Passive vs. parachute system architecture for robotic sample return vehicles
2016 IEEE Aerospace Conference
The Multi-Mission Earth Entry Vehicle (MMEEV) is a flexible vehicle concept based on the Mars Sample Return (MSR) EEV design which can be used in the preliminary sample return mission study phase to parametrically investigate any trade space of interest to determine the best entry vehicle design approach for that particular mission concept. In addition to the trade space dimensions often considered (e.g. entry conditions, payload size and mass, vehicle size, etc.), the MMEEV trade space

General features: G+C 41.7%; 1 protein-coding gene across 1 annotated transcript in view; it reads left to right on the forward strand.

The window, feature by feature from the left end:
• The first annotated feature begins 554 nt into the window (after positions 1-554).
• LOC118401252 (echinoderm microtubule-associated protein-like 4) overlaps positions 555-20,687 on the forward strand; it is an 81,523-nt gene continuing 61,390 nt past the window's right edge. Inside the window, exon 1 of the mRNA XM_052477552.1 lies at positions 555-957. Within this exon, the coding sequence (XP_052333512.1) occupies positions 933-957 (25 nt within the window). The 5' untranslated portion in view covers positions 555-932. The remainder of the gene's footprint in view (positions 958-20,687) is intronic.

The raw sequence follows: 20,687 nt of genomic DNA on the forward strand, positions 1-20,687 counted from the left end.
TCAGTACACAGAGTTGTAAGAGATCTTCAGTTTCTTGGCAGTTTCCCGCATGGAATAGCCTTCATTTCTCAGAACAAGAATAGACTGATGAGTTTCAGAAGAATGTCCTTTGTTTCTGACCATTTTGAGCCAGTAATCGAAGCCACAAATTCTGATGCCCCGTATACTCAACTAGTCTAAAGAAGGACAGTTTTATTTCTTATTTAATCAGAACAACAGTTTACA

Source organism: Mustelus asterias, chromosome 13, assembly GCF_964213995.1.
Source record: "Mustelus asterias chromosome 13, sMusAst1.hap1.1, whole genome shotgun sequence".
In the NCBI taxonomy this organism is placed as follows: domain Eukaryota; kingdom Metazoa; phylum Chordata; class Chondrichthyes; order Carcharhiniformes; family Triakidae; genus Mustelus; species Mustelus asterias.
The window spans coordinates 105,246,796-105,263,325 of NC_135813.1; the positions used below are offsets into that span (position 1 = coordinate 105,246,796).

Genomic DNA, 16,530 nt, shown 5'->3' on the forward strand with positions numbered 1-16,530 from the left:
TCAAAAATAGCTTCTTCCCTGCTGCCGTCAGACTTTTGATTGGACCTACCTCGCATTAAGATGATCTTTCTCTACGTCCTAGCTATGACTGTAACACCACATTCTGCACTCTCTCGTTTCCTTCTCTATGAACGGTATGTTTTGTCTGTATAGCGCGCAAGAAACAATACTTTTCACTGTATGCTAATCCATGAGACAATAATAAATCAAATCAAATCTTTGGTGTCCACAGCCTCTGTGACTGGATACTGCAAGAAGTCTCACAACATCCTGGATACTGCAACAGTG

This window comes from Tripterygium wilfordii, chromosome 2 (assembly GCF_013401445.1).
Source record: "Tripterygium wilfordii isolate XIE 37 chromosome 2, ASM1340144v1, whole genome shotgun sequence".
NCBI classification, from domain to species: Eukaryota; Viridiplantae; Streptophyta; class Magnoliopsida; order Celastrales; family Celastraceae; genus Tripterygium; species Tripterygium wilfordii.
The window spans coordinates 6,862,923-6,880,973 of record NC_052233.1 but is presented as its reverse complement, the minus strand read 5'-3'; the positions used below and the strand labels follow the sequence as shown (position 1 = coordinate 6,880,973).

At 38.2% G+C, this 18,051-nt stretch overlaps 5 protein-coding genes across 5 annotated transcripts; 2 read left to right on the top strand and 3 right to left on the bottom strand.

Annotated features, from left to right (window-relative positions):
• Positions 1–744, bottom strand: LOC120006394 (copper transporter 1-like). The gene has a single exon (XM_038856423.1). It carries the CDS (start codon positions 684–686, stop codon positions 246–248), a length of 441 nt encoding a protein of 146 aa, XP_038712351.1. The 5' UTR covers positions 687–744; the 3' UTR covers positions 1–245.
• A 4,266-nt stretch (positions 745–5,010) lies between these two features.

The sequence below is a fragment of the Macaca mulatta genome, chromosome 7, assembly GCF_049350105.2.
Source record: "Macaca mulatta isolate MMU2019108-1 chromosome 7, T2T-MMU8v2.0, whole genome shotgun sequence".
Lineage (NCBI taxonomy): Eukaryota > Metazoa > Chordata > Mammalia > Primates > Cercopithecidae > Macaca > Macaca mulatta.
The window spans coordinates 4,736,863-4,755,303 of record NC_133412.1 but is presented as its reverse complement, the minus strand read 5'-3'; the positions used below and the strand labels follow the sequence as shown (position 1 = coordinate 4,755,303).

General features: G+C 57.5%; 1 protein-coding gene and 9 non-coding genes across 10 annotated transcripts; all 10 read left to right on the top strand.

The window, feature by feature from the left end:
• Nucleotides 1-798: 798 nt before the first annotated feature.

... trade space considers whether it might be more beneficial for the vehicle to utilize a parachute system during descent/landing or to be fully passive (i.e. not use a parachute). In order to evaluate this trade space dimension, a simplified parachute system model has been developed based on inputs such as vehicle size/mass, payload size/mass and landing requirements. This model works in conjunction with analytical approximations of a mission trade space dataset provided by the MMEEV System Analysis for Planetary EDL (M-SAPE) tool to help quantify the differences between an active (with parachute) and a passive (no parachute) vehicle concept. Preliminary results over a range of EEV and mission constraints (including entry conditions, vehicle size, payload mass, and landing requirements) are provided. For most sample return missions, the landing requirement (velocity and/or load) is ultimately determined by science considerations (e.g. sample preservation or containment). Regions of the trade space are identified where a parachute system is clearly more beneficial than the passive approach, and vice versa. Where the choice between the two architectures is less clear, additional considerations must also be taken into account including factors such as overall system reliability; system risk and complexity; and development and testing costs.